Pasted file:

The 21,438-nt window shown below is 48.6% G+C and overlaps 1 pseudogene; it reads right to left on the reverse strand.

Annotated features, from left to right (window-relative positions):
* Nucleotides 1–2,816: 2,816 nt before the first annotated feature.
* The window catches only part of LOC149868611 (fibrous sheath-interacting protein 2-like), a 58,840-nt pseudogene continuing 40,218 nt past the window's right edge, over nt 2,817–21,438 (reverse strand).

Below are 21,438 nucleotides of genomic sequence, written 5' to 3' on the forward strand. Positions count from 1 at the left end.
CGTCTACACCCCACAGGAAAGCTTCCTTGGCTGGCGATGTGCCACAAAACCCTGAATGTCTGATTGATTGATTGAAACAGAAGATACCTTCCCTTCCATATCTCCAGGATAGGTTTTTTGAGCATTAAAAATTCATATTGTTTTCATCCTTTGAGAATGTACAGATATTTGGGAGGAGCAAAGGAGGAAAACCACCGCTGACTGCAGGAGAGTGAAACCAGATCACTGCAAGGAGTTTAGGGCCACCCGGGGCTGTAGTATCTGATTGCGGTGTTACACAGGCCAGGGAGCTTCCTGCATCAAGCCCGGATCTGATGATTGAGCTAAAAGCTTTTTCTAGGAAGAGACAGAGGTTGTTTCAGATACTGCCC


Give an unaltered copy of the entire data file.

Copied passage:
The 21,438-nt window shown below is 48.6% G+C and overlaps 1 pseudogene; it reads right to left on the reverse strand.

Annotated features, from left to right (window-relative positions):
* Nucleotides 1–2,816: 2,816 nt before the first annotated feature.
* The window catches only part of LOC149868611 (fibrous sheath-interacting protein 2-like), a 58,840-nt pseudogene continuing 40,218 nt past the window's right edge, over nt 2,817–21,438 (reverse strand).

Below are 21,438 nucleotides of genomic sequence, written 5' to 3' on the forward strand. Positions count from 1 at the left end.
CGTCTACACCCCACAGGAAAGCTTCCTTGGCTGGCGATGTGCCACAAAACCCTGAATGTCTGATTGATTGATTGAAACAGAAGATACCTTCCCTTCCATATCTCCAGGATAGGTTTTTTGAGCATTAAAAATTCATATTGTTTTCATCCTTTGAGAATGTACAGATATTTGGGAGGAGCAAAGGAGGAAAACCACCGCTGACTGCAGGAGAGTGAAACCAGATCACTGCAAGGAGTTTAGGGCCACCCGGGGCTGTAGTATCTGATTGCGGTGTTACACAGGCCAGGGAGCTTCCTGCATCAAGCCCGGATCTGATGATTGAGCTAAAAGCTTTTTCTAGGAAGAGACAGAGGTTGTTTCAGATACTGCCC